Why I’m Fasting for Climate at COP19.

I took the red dot. That was the moment when I made the decision to fast in solidarity at COP19. When I took the red cloth dot and pinned it to my shirt. I was aware of the commitment I was making, and I still am. I don’t take it lightly, but with every passing hour I become more aware of the importance of this solidarity action. What is happening in the Philippines and around the world is unacceptable and can be changed. I’m determined to be a part of making that happen.

241 Photo Credit: Ashok Chandwaney

A little bit of background for those that need it…

Monday was the opening plenary of the 19th Annual Conference of the Parties of the United Nations Climate Change Conference. It was during this plenary that I witnessed head Filipino negotiator Nadarev Yeb Saño deliver an incredibly powerful narrative on the truth of climate change. A narrative that brought many to tears and drove many more to desperately crave a break in the monotony of the negotiation process. Saño spoke of the devastation left in his country after Typhoon Haiyan and how his people are affected by climate change. He voiced the need for drastic action and ambitious policy to put a stop to climate change and the extreme weather that accompanies it.

Saño announced that he would “fast for climate action.”

“In solidarity with my countrymen who are struggling to find food back home and with my brother who has not had food for the last three days, in all due respect Mr. President, and I mean no disrespect for your kind hospitality, I will now commence a voluntary fasting for the climate. This means I will voluntarily refrain from eating food during this COP until a meaningful outcome is in sight.”

                       Read more about Saño’s speech here!

                       And look up and watch the entire speech online!

242 Image Credit: Kelsey Wingo

The next day, youth and members of other civil society groups showed that they would fast in solidarity with Saño. We wore the red cloth dots and stood behind Saño as he told his story to a crowd of people in front of the stadium cafeteria. It was a powerful moment, and one that carries strong demands of negotiators in the conference. As youth, we may not be able to directly negotiate policy, but we can make demands and hold the negotiating parties accountable. We are demanding that they listen to Saño. We are demanding that they hear the stories of those whom they traditionally ignore. We are demanding ambition, commitment and action.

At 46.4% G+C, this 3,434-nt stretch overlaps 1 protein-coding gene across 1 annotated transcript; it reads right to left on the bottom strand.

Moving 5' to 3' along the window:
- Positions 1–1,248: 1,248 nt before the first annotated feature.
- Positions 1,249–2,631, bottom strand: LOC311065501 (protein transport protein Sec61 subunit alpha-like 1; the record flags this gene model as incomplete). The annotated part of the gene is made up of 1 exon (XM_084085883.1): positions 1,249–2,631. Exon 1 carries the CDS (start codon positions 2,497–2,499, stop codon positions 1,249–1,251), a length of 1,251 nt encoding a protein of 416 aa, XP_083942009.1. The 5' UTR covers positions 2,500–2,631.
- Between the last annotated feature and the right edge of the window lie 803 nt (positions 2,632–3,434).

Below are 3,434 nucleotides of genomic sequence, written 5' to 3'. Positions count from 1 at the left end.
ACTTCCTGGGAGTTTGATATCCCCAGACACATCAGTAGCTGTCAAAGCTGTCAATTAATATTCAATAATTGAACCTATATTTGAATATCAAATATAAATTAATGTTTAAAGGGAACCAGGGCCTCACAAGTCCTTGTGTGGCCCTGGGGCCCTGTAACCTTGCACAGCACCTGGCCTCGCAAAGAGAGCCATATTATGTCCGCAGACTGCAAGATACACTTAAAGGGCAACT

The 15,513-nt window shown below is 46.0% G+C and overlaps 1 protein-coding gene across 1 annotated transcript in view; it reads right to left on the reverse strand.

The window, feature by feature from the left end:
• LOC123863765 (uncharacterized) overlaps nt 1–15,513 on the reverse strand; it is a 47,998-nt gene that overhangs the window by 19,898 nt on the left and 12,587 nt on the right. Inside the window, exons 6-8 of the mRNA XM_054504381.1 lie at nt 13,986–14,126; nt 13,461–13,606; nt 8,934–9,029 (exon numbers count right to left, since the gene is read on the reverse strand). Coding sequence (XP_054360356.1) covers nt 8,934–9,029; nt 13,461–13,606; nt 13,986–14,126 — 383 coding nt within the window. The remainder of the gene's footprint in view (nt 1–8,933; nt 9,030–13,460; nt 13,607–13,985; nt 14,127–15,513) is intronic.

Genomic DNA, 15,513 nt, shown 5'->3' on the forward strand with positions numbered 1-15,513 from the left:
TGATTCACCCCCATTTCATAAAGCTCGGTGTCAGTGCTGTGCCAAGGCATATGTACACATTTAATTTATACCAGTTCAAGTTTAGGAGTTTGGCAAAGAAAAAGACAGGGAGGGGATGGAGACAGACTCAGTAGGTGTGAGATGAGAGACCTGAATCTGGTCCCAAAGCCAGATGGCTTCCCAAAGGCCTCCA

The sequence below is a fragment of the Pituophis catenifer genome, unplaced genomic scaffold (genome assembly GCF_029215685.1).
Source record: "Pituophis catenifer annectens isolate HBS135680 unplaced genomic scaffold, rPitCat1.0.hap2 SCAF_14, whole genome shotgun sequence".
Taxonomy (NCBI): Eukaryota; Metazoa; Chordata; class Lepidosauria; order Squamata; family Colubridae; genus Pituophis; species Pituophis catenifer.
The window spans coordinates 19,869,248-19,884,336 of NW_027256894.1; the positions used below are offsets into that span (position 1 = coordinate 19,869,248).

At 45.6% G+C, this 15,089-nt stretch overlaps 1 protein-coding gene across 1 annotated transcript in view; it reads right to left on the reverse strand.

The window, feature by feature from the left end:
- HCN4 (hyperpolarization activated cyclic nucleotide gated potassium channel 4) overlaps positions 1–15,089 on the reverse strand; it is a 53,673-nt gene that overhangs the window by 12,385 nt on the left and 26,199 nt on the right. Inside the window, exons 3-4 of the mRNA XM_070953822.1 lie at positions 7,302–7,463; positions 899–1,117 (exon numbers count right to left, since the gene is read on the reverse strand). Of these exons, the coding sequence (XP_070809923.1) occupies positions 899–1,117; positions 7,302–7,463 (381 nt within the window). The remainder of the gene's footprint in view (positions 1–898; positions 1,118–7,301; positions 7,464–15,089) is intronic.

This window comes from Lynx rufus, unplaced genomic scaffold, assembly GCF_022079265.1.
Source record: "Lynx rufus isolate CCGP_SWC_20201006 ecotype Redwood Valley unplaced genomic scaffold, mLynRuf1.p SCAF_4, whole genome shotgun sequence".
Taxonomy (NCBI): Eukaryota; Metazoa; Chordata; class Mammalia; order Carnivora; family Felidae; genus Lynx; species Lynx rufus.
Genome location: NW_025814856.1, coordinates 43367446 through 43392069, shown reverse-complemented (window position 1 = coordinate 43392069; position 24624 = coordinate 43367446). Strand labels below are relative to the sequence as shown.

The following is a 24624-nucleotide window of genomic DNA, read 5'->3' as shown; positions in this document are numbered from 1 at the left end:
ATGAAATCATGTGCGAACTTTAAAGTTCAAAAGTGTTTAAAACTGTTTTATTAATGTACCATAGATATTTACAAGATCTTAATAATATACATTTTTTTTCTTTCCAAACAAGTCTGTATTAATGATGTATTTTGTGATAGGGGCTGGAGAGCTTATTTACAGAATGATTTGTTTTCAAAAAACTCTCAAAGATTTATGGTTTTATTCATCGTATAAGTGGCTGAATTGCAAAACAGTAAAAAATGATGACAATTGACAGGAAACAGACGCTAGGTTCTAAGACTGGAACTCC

There’s more. I’m from the United States. I realize that the government of my home country is a big part of the problem. My government refuses to step up in these negotiations and accept responsibility for their contributions to the progression of climate change. It continuously blocks ambitious policy and regulation that disproportionately impacts vulnerable countries and populations. I’m calling on the United States to stop inhibiting and become a committed advocate of climate justice.

This isn’t about me. It’s not about the fact that I’m fasting. It’s not about the quantity of people fasting. It’s about the action of solidarity itself and the narrative being told by those who most need to be heard. It’s about the fact that continuous political inaction, lack of ambitious climate policy and refusal of responsibility by decision makers are coming at the cost of human lives.

Inaction is unacceptable.

That is why I’m fasting at COP19.


Stand with Yeb Saño and the Philipinnes by signing this petition!